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March 19, 2009
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Making Manga Tutorial by OptimisticVoodoo Making Manga Tutorial by OptimisticVoodoo
This tutorial I did has been languishing at the RUSH blog for two years now, so I thought I'd bring it here, since the methods are sound - this isn't how all graphic novelists write and create their books - but this is how I operate when working in a team.

The book being used here is a gay graphic novel called 'Roulette', to be published in Dramaqueen's RUSH Anthology.

The artist is *LauraZel


1. The Outline. This is the part of the manga that gives your editor an idea of whatís going to take place in every scene [edited 5/2010]. Once they approve it, you can write the script.

2. The Script. The script is then written, and [depending on the writer] artistsí direction sketches are made. These are done by the writer for the artist only as a guide. The editor goes over the script and makes suggestions and or grammar changesÖ [see final letters image on this post to spot them ^_-] Once the script is approved, the artist gets it.

3. Pencils are then laid down by Laura, based on the script. If Laura needs to make changes because the direction sketches are unbalanced or the frames arenít working, she does so. In teams, it's a collaborative effort, not like relationships typically found on WFH [work for hire]jobs. Laura uses 240gr smooth paper. Pencils are sent to the editor for approval.

4. Inks. Laura applies India ink, a using a brush and a nib, over the pencils. And while she admits that digital inking is cleaner [she is very impressed with MangaSt Exís line correction feature] she finds she can only achieve her unique style of heavy lines, by hand.

5. Screentones for the sake of Roulette, are applied in Photoshop. Laura can use other programs, and even actual tone paper; but Roulette is all about 80ís shine, decadence and old-school-style gaudy! Toning in Photoshop delivered the perfect look and feel, for what we are striving for.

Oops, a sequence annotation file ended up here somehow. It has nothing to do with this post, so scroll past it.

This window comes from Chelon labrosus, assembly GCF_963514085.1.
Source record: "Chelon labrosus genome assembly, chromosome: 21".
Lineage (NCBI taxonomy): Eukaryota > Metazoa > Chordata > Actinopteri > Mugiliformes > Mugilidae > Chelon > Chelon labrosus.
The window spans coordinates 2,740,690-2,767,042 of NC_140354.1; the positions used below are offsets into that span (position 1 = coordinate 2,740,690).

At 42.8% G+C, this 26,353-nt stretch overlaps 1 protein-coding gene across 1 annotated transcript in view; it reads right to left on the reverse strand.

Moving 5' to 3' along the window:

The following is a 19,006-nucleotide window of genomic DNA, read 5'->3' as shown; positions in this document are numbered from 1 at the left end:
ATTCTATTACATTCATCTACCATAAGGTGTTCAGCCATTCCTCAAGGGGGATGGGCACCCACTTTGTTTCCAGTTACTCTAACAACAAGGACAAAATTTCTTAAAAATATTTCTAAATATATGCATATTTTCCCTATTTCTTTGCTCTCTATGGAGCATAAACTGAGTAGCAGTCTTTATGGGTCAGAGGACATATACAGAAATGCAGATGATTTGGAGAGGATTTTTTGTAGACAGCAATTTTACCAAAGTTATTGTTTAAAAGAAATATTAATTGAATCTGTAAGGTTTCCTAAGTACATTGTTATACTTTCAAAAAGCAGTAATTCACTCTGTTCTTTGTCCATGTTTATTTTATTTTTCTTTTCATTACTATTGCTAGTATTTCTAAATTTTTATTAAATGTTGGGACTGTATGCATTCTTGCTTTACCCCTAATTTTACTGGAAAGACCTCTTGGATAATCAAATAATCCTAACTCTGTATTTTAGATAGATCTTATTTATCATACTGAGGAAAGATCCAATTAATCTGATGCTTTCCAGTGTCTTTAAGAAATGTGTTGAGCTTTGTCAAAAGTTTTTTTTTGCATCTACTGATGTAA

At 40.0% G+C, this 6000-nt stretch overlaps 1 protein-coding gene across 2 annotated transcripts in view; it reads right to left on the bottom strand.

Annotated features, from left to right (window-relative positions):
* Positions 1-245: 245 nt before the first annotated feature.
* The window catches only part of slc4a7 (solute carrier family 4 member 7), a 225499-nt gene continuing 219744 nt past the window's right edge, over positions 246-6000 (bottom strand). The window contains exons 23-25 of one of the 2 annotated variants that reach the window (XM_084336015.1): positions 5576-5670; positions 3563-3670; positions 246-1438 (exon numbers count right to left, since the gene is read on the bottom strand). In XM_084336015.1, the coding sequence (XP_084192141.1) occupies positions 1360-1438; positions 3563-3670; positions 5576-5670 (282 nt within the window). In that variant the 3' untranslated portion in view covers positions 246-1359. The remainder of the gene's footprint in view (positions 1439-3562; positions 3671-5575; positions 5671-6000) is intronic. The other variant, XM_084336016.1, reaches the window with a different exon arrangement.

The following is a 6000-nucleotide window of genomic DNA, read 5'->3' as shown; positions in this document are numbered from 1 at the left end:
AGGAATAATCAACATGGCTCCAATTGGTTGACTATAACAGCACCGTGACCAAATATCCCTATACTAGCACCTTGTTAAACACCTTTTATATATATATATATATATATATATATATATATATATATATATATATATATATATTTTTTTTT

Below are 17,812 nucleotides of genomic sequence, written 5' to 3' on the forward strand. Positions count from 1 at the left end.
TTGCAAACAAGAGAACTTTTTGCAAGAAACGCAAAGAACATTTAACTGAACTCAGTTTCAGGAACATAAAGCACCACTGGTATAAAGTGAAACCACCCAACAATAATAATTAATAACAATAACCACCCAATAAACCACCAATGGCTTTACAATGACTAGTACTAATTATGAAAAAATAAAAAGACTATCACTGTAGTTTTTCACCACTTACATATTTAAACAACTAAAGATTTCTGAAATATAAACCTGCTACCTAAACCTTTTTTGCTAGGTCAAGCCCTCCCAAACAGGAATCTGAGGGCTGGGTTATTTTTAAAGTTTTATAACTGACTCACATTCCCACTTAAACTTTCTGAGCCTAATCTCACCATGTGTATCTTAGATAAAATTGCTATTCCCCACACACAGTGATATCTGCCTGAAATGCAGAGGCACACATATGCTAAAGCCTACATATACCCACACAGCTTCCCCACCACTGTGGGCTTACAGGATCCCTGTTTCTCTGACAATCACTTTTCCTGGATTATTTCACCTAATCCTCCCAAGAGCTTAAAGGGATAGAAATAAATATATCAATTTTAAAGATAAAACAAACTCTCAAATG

6. Letters. Once the tones are set, the images go to our editor Akito, so she can score the trim and bind lines properly. Once these are in place, then I open the files in MS EX and letter. Iíve managed to learn new ways of making balloons recently, and so Iíll no longer be tied down to the default balloons in the program [as you can see, I used the default ones here and I really hate them!] The German edition will have my OWN Balloons...muwhahahaha!
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koolkat42o Featured By Owner Jun 26, 2013  Student Traditional Artist
i meant manga studio 4
koolkat42o Featured By Owner Jun 26, 2013  Student Traditional Artist
i have manga studio 6 does it still have the line correction feature and if so how do you use it??
OptimisticVoodoo Featured By Owner Jul 4, 2013  Professional Writer
Sorry, I don't use Manga Studio personally--the artist did.
neurothoughtmachine Featured By Owner Mar 20, 2013  Professional General Artist
where is the RUSH blog located?

do you have a url for the tutorial?
OptimisticVoodoo Featured By Owner Mar 27, 2013  Professional Writer
Rush mag has been defunct since 2008. :( [link]
EstelleLIna1 Featured By Owner Aug 14, 2012  Hobbyist Traditional Artist
LOL, I like the way it started from round thing to hot guy XD
OptimisticVoodoo Featured By Owner Aug 15, 2012  Professional Writer
Hey, my bubble-heads are hot! ^_-
EstelleLIna1 Featured By Owner Aug 16, 2012  Hobbyist Traditional Artist
Serious-Muffin Featured By Owner Dec 3, 2010  Student General Artist
would the "installment" be like a chapter??

I'm new at making comics but I would really love to try
OptimisticVoodoo Featured By Owner Dec 5, 2010  Professional Writer
Installment is a word I use for scenes - but if you're creating a book and posting it 'by chapter', then the words episode, chapter, or installment will do. :) It's just semantics.
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